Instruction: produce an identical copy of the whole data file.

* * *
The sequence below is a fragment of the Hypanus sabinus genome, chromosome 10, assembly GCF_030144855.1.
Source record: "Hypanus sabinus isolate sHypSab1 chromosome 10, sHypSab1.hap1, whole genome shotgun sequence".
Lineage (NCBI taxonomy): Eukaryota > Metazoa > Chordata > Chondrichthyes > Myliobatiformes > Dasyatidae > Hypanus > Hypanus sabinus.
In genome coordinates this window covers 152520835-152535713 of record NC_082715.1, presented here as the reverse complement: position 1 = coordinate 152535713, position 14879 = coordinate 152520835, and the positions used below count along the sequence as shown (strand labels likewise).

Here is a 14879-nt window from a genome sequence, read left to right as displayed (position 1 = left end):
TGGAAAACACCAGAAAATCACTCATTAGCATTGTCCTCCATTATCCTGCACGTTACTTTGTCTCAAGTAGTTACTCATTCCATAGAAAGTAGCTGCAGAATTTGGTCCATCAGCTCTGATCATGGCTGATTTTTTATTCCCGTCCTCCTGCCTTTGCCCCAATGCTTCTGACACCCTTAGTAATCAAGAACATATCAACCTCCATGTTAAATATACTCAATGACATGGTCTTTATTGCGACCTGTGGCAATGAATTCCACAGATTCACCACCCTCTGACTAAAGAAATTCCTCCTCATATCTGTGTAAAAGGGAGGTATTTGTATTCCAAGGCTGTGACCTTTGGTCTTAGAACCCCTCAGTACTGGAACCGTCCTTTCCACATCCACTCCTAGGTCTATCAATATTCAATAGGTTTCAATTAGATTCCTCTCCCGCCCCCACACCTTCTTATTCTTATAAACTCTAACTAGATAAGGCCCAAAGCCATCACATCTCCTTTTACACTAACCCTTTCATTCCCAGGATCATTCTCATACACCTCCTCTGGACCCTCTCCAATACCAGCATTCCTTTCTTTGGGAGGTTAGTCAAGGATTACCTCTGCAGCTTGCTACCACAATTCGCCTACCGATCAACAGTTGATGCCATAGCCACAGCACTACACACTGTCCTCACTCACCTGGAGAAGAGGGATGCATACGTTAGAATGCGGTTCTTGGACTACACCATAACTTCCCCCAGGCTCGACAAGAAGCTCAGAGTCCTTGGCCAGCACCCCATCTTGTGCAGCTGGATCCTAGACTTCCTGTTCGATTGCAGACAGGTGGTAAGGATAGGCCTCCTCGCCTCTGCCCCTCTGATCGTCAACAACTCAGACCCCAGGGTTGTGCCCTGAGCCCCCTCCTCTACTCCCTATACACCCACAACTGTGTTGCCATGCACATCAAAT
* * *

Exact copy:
The sequence below is a fragment of the Hypanus sabinus genome, chromosome 10, assembly GCF_030144855.1.
Source record: "Hypanus sabinus isolate sHypSab1 chromosome 10, sHypSab1.hap1, whole genome shotgun sequence".
Lineage (NCBI taxonomy): Eukaryota > Metazoa > Chordata > Chondrichthyes > Myliobatiformes > Dasyatidae > Hypanus > Hypanus sabinus.
In genome coordinates this window covers 152520835-152535713 of record NC_082715.1, presented here as the reverse complement: position 1 = coordinate 152535713, position 14879 = coordinate 152520835, and the positions used below count along the sequence as shown (strand labels likewise).

Here is a 14879-nt window from a genome sequence, read left to right as displayed (position 1 = left end):
TGGAAAACACCAGAAAATCACTCATTAGCATTGTCCTCCATTATCCTGCACGTTACTTTGTCTCAAGTAGTTACTCATTCCATAGAAAGTAGCTGCAGAATTTGGTCCATCAGCTCTGATCATGGCTGATTTTTTATTCCCGTCCTCCTGCCTTTGCCCCAATGCTTCTGACACCCTTAGTAATCAAGAACATATCAACCTCCATGTTAAATATACTCAATGACATGGTCTTTATTGCGACCTGTGGCAATGAATTCCACAGATTCACCACCCTCTGACTAAAGAAATTCCTCCTCATATCTGTGTAAAAGGGAGGTATTTGTATTCCAAGGCTGTGACCTTTGGTCTTAGAACCCCTCAGTACTGGAACCGTCCTTTCCACATCCACTCCTAGGTCTATCAATATTCAATAGGTTTCAATTAGATTCCTCTCCCGCCCCCACACCTTCTTATTCTTATAAACTCTAACTAGATAAGGCCCAAAGCCATCACATCTCCTTTTACACTAACCCTTTCATTCCCAGGATCATTCTCATACACCTCCTCTGGACCCTCTCCAATACCAGCATTCCTTTCTTTGGGAGGTTAGTCAAGGATTACCTCTGCAGCTTGCTACCACAATTCGCCTACCGATCAACAGTTGATGCCATAGCCACAGCACTACACACTGTCCTCACTCACCTGGAGAAGAGGGATGCATACGTTAGAATGCGGTTCTTGGACTACACCATAACTTCCCCCAGGCTCGACAAGAAGCTCAGAGTCCTTGGCCAGCACCCCATCTTGTGCAGCTGGATCCTAGACTTCCTGTTCGATTGCAGACAGGTGGTAAGGATAGGCCTCCTCGCCTCTGCCCCTCTGATCGTCAACAACTCAGACCCCAGGGTTGTGCCCTGAGCCCCCTCCTCTACTCCCTATACACCCACAACTGTGTTGCCATGCACATCAAAT